George Lloyd is one of those discoveries that, when made, never leave
you. And you, the music lover, are all the better for making that
His music was generally shunned by the academic and professional music
establishment in the post-WWII years, although he had some success in
prewar Britain. The American neo-Romanticists, like Howard Hanson, who
found serialism and atonality to be sterile fields not worth plowing,
were likewise rejected by the academy.
Lloyd's music is instantly identifiable, but hard to firmly categorize:
It is not particular "British" sounding--no folk tunes. Melody ("good
tunes" as George himself expressed it) is foremost. And gorgeous,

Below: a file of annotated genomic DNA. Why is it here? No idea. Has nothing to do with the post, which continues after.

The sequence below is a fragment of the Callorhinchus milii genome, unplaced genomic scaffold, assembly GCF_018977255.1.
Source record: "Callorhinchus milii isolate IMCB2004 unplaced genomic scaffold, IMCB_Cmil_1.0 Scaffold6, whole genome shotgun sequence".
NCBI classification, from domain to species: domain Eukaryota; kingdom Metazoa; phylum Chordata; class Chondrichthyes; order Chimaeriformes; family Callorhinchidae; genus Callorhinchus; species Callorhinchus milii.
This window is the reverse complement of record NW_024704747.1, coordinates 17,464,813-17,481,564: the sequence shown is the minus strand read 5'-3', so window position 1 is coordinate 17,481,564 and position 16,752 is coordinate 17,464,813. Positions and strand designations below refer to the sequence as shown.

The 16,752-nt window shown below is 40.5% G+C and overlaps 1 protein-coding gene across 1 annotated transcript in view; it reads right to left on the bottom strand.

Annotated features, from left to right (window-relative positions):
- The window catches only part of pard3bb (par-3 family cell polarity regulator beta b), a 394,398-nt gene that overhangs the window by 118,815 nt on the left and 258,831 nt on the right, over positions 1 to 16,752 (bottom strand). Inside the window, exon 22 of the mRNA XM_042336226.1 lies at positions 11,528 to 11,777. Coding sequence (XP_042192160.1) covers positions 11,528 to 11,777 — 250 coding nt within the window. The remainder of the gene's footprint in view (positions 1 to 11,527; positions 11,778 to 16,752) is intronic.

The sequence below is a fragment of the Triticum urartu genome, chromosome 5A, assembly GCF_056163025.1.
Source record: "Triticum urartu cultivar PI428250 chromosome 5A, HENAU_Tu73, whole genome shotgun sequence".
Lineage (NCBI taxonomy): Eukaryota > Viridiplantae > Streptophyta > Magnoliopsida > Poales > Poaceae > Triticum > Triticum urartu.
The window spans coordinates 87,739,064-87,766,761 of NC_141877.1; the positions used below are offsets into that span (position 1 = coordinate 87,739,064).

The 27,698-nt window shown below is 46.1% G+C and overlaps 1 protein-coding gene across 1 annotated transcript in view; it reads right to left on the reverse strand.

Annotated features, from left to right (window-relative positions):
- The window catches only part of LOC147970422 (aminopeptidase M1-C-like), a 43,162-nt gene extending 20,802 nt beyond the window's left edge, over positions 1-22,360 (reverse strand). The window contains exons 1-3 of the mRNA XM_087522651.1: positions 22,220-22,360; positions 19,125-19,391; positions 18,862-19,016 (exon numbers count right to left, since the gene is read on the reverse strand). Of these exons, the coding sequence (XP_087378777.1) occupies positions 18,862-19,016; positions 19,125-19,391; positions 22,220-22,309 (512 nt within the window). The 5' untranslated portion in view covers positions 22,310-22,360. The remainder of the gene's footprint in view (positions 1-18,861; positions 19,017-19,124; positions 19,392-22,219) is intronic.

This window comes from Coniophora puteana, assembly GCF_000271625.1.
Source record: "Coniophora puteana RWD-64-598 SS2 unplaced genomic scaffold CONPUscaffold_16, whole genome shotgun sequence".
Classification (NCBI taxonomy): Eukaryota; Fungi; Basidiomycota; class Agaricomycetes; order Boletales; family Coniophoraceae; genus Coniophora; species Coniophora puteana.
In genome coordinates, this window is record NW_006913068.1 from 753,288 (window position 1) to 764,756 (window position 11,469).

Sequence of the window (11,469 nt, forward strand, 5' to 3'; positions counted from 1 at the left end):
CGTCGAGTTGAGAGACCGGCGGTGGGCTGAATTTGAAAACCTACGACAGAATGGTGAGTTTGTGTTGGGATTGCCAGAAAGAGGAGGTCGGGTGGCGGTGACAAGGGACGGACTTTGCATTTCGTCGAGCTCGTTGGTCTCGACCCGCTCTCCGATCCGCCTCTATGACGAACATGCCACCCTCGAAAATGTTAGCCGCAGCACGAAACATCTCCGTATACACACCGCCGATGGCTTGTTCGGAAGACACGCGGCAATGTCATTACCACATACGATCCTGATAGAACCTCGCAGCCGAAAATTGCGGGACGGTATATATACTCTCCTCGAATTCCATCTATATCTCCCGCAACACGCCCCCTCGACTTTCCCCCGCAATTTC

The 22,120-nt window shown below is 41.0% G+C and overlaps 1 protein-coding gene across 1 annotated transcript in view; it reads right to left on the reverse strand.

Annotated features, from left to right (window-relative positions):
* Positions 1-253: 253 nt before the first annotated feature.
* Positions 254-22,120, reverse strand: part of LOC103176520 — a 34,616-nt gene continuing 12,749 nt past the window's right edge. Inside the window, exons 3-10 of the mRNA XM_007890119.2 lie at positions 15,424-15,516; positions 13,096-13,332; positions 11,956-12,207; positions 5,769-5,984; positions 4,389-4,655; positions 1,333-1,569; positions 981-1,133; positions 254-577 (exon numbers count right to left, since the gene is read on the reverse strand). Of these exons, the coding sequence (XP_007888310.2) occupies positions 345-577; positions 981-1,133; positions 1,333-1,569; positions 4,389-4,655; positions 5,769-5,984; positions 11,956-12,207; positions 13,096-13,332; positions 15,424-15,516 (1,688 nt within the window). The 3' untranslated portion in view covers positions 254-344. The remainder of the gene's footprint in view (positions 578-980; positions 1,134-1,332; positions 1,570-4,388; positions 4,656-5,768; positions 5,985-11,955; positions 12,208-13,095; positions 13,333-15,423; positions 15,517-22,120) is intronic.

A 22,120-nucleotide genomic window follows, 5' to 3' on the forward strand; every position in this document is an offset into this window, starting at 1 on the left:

colorful orchestration--a very cinematic approach to the sound of the
orchestra. He wrote several operas, piano concertos, concertos for
violin and cello, but the core of his work is the 12 symphonies...or
maybe 13: see below. The symphonies range from the fairly short and
simple, like 1, 6 or 9; or somewhat massive, like 4, 5 and 11.
Two works for me rise to the top of his always excellent, always enjoyable
music: the Symphony No. 4 and a very late work, the Symphonic Mass--these
two are arguably his finest masterworks. I have often felt that the
Symphonic Mass merited an unofficial designation as his Symphony No.
13--it is huge, with the orchestra more than an equal partner with the
chorus throughout and no soloists, and a genuinely symphonic feel.
The debt of gratitude is owed first to Lyrita Records and second to
Albany Records for recording most of Lloyd's output. Lyrita was first,
but Albany has the distinction of capturing all 12 symphonies and the
Mass under the composer's baton. Urgently recommended, esp. the Albany
discs of Sym. 4 and the Symphonic Mass.